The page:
Was McCandless from Into the Wild a noble, if misguided, an idealist or a reckless narcissist who brought pain to his family? and explain why.    

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kiwi | High School Teacher | (Level 3) Educator

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Krakauer tells us in his Author’s Note that the interpretation of McCandless’ actions is very much dependent on the individual and their own history, as much as a knowledge of the events concerning McCandless-

 My convictions should be apparent soon enough, but I will leave it to the reader to form his or her own opinion of Chris McCandless.

Krakauer sets out to offer detailed evidence to support his theory that McCandless was a passionate and exacting young man, driven by his complex human relationships to seek a clearer understanding of life by challenging himself and living at the mercy of nature. Through the use of literary reference and interviewing those who knew McCandless, we are given a picture of an intelligent young man who had a profound effect on those he met, and whose fervour was all-consuming.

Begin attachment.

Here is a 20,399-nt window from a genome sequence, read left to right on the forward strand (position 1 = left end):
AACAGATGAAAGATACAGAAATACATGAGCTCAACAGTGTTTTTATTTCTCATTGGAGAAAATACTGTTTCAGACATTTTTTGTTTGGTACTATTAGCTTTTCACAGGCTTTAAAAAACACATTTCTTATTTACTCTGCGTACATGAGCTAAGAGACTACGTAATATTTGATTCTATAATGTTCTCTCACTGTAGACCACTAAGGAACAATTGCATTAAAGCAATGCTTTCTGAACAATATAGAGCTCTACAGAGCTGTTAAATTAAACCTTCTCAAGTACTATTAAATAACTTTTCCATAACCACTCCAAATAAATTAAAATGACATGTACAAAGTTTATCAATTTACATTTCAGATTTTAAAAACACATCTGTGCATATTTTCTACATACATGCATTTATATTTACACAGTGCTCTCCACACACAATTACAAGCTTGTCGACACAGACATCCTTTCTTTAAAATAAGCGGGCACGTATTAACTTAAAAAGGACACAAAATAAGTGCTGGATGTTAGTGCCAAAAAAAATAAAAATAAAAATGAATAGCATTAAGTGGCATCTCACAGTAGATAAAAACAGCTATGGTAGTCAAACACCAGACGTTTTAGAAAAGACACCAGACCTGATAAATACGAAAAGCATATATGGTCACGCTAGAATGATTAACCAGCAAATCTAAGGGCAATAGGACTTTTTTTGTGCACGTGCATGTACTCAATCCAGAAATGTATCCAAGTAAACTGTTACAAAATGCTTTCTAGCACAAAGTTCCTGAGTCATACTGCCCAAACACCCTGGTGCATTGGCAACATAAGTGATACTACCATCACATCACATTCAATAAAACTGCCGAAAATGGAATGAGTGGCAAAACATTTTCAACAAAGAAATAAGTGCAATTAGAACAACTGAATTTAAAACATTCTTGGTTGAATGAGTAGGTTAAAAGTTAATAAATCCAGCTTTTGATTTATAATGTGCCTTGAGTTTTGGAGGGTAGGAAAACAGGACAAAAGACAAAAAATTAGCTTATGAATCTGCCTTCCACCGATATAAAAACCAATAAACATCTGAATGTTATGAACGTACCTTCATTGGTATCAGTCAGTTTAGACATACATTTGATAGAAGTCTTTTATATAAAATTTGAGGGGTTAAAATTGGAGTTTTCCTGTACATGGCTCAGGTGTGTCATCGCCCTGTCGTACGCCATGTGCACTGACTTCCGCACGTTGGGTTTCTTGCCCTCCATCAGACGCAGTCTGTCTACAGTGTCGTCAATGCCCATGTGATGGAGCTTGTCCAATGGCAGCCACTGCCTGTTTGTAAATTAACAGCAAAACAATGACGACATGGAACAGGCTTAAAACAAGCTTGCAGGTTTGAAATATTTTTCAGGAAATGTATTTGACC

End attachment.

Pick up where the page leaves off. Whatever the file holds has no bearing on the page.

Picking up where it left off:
My personal viewpoint is then formed from my experiences in relation to those of McCandless. I see the torture he put his family and friends through as supremely selfish and cruel. He was an arrogant young man who built his life on the fictional experiences of writers he adored but who were wiser to catalogue the experiences of the wild rather than live it. Krakauer himself reflects-

 Like Chris MCandless, I was a raw youth who mistook passion for insight and acted according to an obscure, gap-ridden logic…I came to appreciate that mountains make poor receptacles for dreams.  

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